I have a confession: I am a horrible breaker-upper.
I absolutely hate breaking up with people. It’s not so much the difficult, excruciating conversation that must take place, usually as one person’s eyes become large and possibly teary and they hold their head in their hands, but rather that I could never really decide if I was in fact ready to break up and let this person and all our memories haunt me for the next six months.
My first break up was with a boy named Tony.
I was a wild annoy-fest of emotion when it came to Tony, because I was 16 and he was my First Love and the first time we made out I thought about it for days afterwards and wondered how I had gone so long without this magical experience. Even when Tony took me to a Skillet concert in Missoula and kissed me full on the mouth with sweat dripping down his face and onto his lips, I still found him irresistible. On Valentine’s Day he gifted me with an entire chocolate cheesecake he had ordered from Carnegie Deli in New York and a small, silver necklace with one dainty cross.
“We’ll have ‘matching’ necklaces, now,” he said, showing me his own he had purchased for himself; a dark metal cross on a leather string.
I was a goner.
That is until several months later when Tony sat me down in my basement and told me he had kissed his best friend’s little sister. To this day, nine years later, I can still remember looking at his face on that couch as I sucked in my breath, now staring at a stranger that had moments before simply been Tony.
Tony flat-out cheated on me, and even then I still couldn’t break up with him. All I could think about was how much I already loved him, and how I still loved him (love? What was it, exactly?). The idea of how awful it would be after breaking up kept me from breaking up. I was angry and mad and disgusted, but I didn’t want to also miss him and not know him anymore and, worst of all, watch him move on.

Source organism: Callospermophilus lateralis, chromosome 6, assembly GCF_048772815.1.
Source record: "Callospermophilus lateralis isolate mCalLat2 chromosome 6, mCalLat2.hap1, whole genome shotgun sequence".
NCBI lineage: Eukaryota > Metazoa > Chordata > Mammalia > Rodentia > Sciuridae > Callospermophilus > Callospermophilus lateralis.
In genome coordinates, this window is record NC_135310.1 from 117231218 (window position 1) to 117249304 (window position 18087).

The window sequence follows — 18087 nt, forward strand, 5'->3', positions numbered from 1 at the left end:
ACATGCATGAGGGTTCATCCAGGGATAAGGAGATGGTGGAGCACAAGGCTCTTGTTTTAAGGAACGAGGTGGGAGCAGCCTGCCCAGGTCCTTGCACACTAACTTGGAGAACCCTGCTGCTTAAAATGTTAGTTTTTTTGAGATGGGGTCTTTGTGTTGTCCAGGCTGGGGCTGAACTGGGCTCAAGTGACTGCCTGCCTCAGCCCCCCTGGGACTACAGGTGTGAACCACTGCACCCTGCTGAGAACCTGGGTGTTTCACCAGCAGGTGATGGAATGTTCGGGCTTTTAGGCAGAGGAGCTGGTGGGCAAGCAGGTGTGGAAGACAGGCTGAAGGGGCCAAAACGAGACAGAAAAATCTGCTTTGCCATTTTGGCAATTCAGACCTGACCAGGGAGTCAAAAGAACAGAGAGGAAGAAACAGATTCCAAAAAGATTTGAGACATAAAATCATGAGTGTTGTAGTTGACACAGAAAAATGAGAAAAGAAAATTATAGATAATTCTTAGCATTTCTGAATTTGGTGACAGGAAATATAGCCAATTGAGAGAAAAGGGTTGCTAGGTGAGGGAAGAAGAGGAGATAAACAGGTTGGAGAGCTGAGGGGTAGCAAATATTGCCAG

I finally ended it five months later in the worst, most drawn-out possible way. We even went to prom together beforehand. I had bacne. It was god-awful.
The next boyfriend was Ryan, a huge mistake from the get-go. Once I realized that I was mostly uncomfortable, embarrassed, and annoyed around Ryan, it took me approximately six months to end it. I actually tried more than once – one night even staying on the phone with him for almost three hours as he hiccuped into the phone and I lay in bed wondering what accommodations would be provided for me in hell.
Then came College Boyfriend, the mother of all horrible, will-this-never-end break ups.
I first broke up with College Boyfriend out of what I believed was truly the voice of God (looking back, it was actually the voice of God through a megaphone with a 12-piece marching band in the background and fireworks spelling out, DEAR LORD, WOMAN!!!). And while the relationship had been wrong from the start, so agonized was I to suffer a break up that I immediately wanted him back.
I hated wondering if I had made a mistake. I hated walking around and waiting for my stomach to drop as he came into view. I hated thinking about some other girl liking him. I hated the sticky, molasses feeling of being stuck to him, as though I was walking away but the sugar strands were keeping me mucked up, attached.
So instead of suffering, the answer was to just not be broken up anymore.
It took me almost a year to fully cut ties. If pressed, my mother will probably tell you it was one of the most tiresome years of her life.
How does one know when to break up with someone?
For me, it was when I tried to imagine myself with this person, just as they were now, ten or 20 years down the road and knowing that if we were still together I would be miserable. Or more likely, I would have tried to run them down with my car over our disappointing life together.